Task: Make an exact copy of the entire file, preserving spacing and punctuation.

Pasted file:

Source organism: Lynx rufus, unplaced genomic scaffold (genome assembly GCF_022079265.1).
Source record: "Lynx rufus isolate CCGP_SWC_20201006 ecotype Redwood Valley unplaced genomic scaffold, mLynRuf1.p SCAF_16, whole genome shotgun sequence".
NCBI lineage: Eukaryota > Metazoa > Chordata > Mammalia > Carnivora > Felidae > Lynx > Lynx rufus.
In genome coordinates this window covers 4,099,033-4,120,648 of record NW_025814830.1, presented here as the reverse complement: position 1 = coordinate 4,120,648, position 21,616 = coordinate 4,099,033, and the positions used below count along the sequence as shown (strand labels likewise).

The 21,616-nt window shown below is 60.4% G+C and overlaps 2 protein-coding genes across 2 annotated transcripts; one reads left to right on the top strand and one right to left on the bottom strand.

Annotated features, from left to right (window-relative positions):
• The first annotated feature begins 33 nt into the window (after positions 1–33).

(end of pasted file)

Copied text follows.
Source organism: Lynx rufus, unplaced genomic scaffold (genome assembly GCF_022079265.1).
Source record: "Lynx rufus isolate CCGP_SWC_20201006 ecotype Redwood Valley unplaced genomic scaffold, mLynRuf1.p SCAF_16, whole genome shotgun sequence".
NCBI lineage: Eukaryota > Metazoa > Chordata > Mammalia > Carnivora > Felidae > Lynx > Lynx rufus.
In genome coordinates this window covers 4,099,033-4,120,648 of record NW_025814830.1, presented here as the reverse complement: position 1 = coordinate 4,120,648, position 21,616 = coordinate 4,099,033, and the positions used below count along the sequence as shown (strand labels likewise).

The 21,616-nt window shown below is 60.4% G+C and overlaps 2 protein-coding genes across 2 annotated transcripts; one reads left to right on the top strand and one right to left on the bottom strand.

Annotated features, from left to right (window-relative positions):
• The first annotated feature begins 33 nt into the window (after positions 1–33).